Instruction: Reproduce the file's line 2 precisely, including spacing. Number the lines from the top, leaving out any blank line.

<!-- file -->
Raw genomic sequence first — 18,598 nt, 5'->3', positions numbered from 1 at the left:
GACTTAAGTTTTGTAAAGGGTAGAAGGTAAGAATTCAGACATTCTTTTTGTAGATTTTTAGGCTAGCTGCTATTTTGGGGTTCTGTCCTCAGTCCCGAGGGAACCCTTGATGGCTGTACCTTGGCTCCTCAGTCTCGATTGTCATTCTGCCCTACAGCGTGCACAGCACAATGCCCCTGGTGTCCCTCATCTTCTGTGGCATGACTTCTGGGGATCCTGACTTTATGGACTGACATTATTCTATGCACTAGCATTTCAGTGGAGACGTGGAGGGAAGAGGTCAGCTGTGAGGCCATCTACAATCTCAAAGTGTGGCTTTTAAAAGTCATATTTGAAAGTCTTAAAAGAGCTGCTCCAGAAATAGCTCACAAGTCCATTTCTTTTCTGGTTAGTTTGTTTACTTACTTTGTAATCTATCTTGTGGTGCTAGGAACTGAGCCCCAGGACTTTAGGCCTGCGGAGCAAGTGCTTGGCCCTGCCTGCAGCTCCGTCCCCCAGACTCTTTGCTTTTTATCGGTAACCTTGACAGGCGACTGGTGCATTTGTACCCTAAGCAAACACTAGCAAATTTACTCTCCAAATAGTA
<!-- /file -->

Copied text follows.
GACTTAAGTTTTGTAAAGGGTAGAAGGTAAGAATTCAGACATTCTTTTTGTAGATTTTTAGGCTAGCTGCTATTTTGGGGTTCTGTCCTCAGTCCCGAGGGAACCCTTGATGGCTGTACCTTGGCTCCTCAGTCTCGATTGTCATTCTGCCCTACAGCGTGCACAGCACAATGCCCCTGGTGTCCCTCATCTTCTGTGGCATGACTTCTGGGGATCCTGACTTTATGGACTGACATTATTCTATGCACTAGCATTTCAGTGGAGACGTGGAGGGAAGAGGTCAGCTGTGAGGCCATCTACAATCTCAAAGTGTGGCTTTTAAAAGTCATATTTGAAAGTCTTAAAAGAGCTGCTCCAGAAATAGCTCACAAGTCCATTTCTTTTCTGGTTAGTTTGTTTACTTACTTTGTAATCTATCTTGTGGTGCTAGGAACTGAGCCCCAGGACTTTAGGCCTGCGGAGCAAGTGCTTGGCCCTGCCTGCAGCTCCGTCCCCCAGACTCTTTGCTTTTTATCGGTAACCTTGACAGGCGACTGGTGCATTTGTACCCTAAGCAAACACTAGCAAATTTACTCTCCAAATAGTA